Once you are able to identify the most common objects in the night sky with your naked eye and with binoculars, it is time to get you first telescope. This is an important step in your road to becoming an amateur astronomer.
When you are getting your first telescope, it is better to invest more and get a good quality one. There are many professional telescopes. A telescope with a big aperture will have greater clarity and will cost more. It will also be more difficult to handle as it would be heavy.
All beginner telescopes today have in built computer tracking systems. The user will have to enter the name of the object and the telescopes automatically aligns itself to it. This helps the beginner traverse the night sky easily.
It is also necessary to get a good tripod with the telescope to get steady images.
Check out this Telescope buying Guide.
Reflecting Telescopes – An Overview
The Reflecting Telescope works by allowing light from the distant object to fall on a mirror in the rear of the telescope. This light is reflected to another mirror which is located at the top of the telescopic tube. This mirror directs the image to the viewer.
The reflecting telescope is generally credited to Sir Isaac newton. Reflecting telescopes are also known as Newtonian Telescopes.
Reflecting telescopes are widely used in professional astronomy. They are small in size for the same magnification when compared to the refracting telescope. They do not suffer from chromatic aberration as the refracting telescope.
The downside is that the many components of the optical system such as mirrors and lenses can get out of alignment. Since, the reflecting tube is open from one end, there are chances for moisture and dust to enter.
The reflecting telescope may be more difficult for children to handle.
Refracting Telescopes – An Overview
Refractor Telescopes are probably the oldest type of telescopes. They are also extremely common. This is because of the simplicity of construction. The telescope consists of a hollow tube with lenses which refract the light. This produces the magnification of the distant object.
Refracting telescopes are also known as dioptric telescope. Refractors are also cheaper than other types of telescopes. You will find them in hobby stores as well as in your neighbourhood departmental store. These telescopes are lightweight and are easier to care for and maintain. For the amateur astronomer, this is often the first telescope.
The downside of these telescopes is that they get very heavy for larger apertures. Hence, at higher magnification required in professional astronomy, they are not much used. Besides, there is the problem of secondary colour (chromatic aberration). The lens gets too big for higher magnification which causes the lens to sag
Modern materials used in lenses have improved the quality of images. The refracting telescope can provide good images of the moon, planets and other deep space objects.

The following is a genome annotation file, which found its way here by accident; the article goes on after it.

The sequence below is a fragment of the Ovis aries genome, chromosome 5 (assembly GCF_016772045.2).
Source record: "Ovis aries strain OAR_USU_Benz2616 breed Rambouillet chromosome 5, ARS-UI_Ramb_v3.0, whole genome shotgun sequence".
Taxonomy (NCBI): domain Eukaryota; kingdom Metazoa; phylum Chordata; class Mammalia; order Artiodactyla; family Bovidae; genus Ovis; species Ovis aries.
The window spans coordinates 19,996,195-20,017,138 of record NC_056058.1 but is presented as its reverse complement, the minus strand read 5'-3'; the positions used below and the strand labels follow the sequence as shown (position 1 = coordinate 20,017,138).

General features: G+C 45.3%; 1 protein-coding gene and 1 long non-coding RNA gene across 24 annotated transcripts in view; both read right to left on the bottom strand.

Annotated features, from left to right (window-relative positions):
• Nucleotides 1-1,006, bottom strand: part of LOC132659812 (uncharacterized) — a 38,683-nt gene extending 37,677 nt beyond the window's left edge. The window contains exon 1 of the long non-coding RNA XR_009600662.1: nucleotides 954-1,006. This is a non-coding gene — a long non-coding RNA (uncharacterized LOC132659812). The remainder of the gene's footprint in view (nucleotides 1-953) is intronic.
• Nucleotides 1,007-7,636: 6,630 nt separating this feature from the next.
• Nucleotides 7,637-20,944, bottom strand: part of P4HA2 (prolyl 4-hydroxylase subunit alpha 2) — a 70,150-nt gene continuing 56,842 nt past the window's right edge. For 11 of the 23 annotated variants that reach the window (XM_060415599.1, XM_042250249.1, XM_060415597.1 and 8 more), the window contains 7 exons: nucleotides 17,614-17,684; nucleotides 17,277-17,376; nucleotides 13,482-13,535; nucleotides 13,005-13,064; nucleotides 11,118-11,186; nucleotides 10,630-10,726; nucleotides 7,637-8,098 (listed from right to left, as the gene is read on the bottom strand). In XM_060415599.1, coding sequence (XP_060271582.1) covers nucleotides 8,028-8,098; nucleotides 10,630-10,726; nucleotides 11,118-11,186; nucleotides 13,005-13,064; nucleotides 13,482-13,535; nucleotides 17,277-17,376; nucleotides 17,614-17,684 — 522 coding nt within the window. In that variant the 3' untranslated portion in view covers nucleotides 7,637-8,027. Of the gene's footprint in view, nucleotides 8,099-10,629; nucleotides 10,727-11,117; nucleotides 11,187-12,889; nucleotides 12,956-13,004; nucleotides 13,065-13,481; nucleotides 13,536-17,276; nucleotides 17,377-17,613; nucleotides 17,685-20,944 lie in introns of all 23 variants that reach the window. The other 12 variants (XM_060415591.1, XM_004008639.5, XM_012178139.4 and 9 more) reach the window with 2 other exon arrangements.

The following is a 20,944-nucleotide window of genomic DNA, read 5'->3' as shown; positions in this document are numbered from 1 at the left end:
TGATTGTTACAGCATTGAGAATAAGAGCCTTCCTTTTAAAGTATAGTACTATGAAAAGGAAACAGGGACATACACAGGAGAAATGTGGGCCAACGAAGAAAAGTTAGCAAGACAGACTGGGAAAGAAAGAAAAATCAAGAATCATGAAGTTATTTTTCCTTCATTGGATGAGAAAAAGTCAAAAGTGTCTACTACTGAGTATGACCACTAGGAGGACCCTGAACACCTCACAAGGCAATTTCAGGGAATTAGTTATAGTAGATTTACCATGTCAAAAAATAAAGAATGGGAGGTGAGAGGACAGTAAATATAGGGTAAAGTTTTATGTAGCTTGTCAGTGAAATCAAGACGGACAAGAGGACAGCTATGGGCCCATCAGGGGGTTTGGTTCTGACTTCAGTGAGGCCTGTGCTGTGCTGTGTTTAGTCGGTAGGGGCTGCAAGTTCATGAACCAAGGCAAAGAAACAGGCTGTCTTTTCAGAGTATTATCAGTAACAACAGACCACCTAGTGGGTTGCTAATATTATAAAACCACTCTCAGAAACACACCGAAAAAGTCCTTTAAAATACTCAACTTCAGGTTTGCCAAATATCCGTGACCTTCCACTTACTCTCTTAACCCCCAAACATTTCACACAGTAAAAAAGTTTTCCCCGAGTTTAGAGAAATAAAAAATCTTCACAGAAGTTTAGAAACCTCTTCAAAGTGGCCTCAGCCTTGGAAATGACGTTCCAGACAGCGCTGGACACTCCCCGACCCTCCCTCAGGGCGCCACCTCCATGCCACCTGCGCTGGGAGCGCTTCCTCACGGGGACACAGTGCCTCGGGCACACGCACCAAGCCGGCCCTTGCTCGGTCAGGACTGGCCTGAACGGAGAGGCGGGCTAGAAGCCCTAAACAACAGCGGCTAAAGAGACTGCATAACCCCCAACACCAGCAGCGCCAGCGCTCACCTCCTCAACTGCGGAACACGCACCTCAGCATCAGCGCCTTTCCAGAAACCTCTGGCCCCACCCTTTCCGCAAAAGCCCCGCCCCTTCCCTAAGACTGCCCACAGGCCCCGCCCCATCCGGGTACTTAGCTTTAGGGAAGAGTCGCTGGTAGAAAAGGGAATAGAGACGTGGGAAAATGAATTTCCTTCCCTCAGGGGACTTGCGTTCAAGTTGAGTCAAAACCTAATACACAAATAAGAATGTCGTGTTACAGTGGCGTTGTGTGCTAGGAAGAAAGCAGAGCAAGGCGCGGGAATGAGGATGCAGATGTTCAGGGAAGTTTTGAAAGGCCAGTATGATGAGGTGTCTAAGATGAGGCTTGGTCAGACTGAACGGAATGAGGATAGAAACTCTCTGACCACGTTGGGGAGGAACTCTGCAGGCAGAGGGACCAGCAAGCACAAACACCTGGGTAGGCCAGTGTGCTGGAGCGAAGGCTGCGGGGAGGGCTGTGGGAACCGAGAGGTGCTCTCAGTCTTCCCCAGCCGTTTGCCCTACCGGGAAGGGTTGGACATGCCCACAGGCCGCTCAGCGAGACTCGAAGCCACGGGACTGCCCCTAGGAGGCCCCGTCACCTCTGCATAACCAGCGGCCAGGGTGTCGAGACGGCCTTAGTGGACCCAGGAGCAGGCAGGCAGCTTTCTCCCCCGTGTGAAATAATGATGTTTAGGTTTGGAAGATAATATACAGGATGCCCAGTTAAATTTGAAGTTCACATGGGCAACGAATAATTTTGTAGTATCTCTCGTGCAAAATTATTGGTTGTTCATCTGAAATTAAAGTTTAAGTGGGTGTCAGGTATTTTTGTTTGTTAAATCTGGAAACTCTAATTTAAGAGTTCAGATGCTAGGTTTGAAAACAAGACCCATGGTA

Modern refracting telescopes have “Go to” controllers which can point the telescope to any object the user specifies. Special azimuth motors will track the object overtime. This makes locating objects in the night sky easier for even amateurs.
Protecting your Telescope Lenses from Dust
Dust is present everywhere around us. It is only natural that sooner or later your telescope will be coated with a layer of dust. While a thin layer of dust will not probably interfere with your image. A thicker layer can affect your image. Hence, it is essential that the telescope lens is protected from dust.
Telescopes are provided with covers. Always fit the covers over the lenses when you are not using them. Some astronomy shops provide compressed air to clean the lenses.
Never touch the surface of the lens with your bare hands. The oils in skin can affect the coating on the glass. Never blow into the lens, droplets of saliva can get deposited on the surface and damage the lens.
How is collimation done in a telescope ?
Collimation refers to the process of adjusting the different components of the optical system such as lens, prism and the mirrors. A telescope which is not collimated will result in blurry images.
Different types of telescopes have different methods of collimation.
How to collimate a telescope ?
Binoculars for Astronomy
Once you are familiar with the basics of the night sky, you can take the next step with binoculars.
Binoculars are great for astronomy as they give a wider field of vision though they have lower magnification. They are also cheaper than telescopes. Binoculars are portable and are easily available.
Binoculars are specified on the basis of the magnification as well as the aperture size. A bigger aperture size permits more light to enter and provides clearer images.
For instance, 8 x 40 means that the binocular has a magnifying power of 8 and an aperture size of 40.
Common specifications are 7 x 35, 8 x 40, 10 x 50, etc.
A binocular will greatly increase you reach into the sky. It is estimated that with binoculars an astronomer can watch nearly 100,000 stars.
Check out these resources on choosing a good binocular.